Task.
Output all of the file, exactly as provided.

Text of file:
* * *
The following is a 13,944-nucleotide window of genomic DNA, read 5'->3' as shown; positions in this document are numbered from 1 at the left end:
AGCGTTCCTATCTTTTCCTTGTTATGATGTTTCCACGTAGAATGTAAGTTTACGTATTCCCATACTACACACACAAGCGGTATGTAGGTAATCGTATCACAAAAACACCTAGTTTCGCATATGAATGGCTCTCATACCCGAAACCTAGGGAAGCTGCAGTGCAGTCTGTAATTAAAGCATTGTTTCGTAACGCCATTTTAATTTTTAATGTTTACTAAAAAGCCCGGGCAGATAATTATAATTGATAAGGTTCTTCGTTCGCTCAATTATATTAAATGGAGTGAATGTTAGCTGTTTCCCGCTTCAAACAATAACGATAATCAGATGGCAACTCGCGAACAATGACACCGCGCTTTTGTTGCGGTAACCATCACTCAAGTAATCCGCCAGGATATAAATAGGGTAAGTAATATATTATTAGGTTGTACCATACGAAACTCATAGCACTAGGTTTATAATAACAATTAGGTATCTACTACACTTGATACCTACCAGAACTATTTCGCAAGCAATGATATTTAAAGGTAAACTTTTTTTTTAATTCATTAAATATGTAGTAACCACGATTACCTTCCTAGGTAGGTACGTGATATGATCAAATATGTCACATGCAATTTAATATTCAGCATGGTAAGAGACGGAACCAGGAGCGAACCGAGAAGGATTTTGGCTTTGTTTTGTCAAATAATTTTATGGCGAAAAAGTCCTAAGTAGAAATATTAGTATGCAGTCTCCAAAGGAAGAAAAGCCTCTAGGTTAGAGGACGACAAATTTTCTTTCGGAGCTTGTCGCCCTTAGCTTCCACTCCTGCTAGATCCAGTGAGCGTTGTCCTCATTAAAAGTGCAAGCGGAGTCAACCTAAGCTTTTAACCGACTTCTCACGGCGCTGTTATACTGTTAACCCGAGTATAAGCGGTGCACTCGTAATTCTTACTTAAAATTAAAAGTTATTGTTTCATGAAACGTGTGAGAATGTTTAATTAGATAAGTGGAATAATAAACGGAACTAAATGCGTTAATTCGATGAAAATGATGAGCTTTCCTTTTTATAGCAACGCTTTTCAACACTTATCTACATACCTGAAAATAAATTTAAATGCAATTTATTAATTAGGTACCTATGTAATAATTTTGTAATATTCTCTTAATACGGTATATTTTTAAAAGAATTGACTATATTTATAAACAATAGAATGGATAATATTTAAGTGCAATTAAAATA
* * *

The following is a 13,944-nucleotide window of genomic DNA, read 5'->3' as shown; positions in this document are numbered from 1 at the left end:
AGCGTTCCTATCTTTTCCTTGTTATGATGTTTCCACGTAGAATGTAAGTTTACGTATTCCCATACTACACACACAAGCGGTATGTAGGTAATCGTATCACAAAAACACCTAGTTTCGCATATGAATGGCTCTCATACCCGAAACCTAGGGAAGCTGCAGTGCAGTCTGTAATTAAAGCATTGTTTCGTAACGCCATTTTAATTTTTAATGTTTACTAAAAAGCCCGGGCAGATAATTATAATTGATAAGGTTCTTCGTTCGCTCAATTATATTAAATGGAGTGAATGTTAGCTGTTTCCCGCTTCAAACAATAACGATAATCAGATGGCAACTCGCGAACAATGACACCGCGCTTTTGTTGCGGTAACCATCACTCAAGTAATCCGCCAGGATATAAATAGGGTAAGTAATATATTATTAGGTTGTACCATACGAAACTCATAGCACTAGGTTTATAATAACAATTAGGTATCTACTACACTTGATACCTACCAGAACTATTTCGCAAGCAATGATATTTAAAGGTAAACTTTTTTTTTAATTCATTAAATATGTAGTAACCACGATTACCTTCCTAGGTAGGTACGTGATATGATCAAATATGTCACATGCAATTTAATATTCAGCATGGTAAGAGACGGAACCAGGAGCGAACCGAGAAGGATTTTGGCTTTGTTTTGTCAAATAATTTTATGGCGAAAAAGTCCTAAGTAGAAATATTAGTATGCAGTCTCCAAAGGAAGAAAAGCCTCTAGGTTAGAGGACGACAAATTTTCTTTCGGAGCTTGTCGCCCTTAGCTTCCACTCCTGCTAGATCCAGTGAGCGTTGTCCTCATTAAAAGTGCAAGCGGAGTCAACCTAAGCTTTTAACCGACTTCTCACGGCGCTGTTATACTGTTAACCCGAGTATAAGCGGTGCACTCGTAATTCTTACTTAAAATTAAAAGTTATTGTTTCATGAAACGTGTGAGAATGTTTAATTAGATAAGTGGAATAATAAACGGAACTAAATGCGTTAATTCGATGAAAATGATGAGCTTTCCTTTTTATAGCAACGCTTTTCAACACTTATCTACATACCTGAAAATAAATTTAAATGCAATTTATTAATTAGGTACCTATGTAATAATTTTGTAATATTCTCTTAATACGGTATATTTTTAAAAGAATTGACTATATTTATAAACAATAGAATGGATAATATTTAAGTGCAATTAAAATA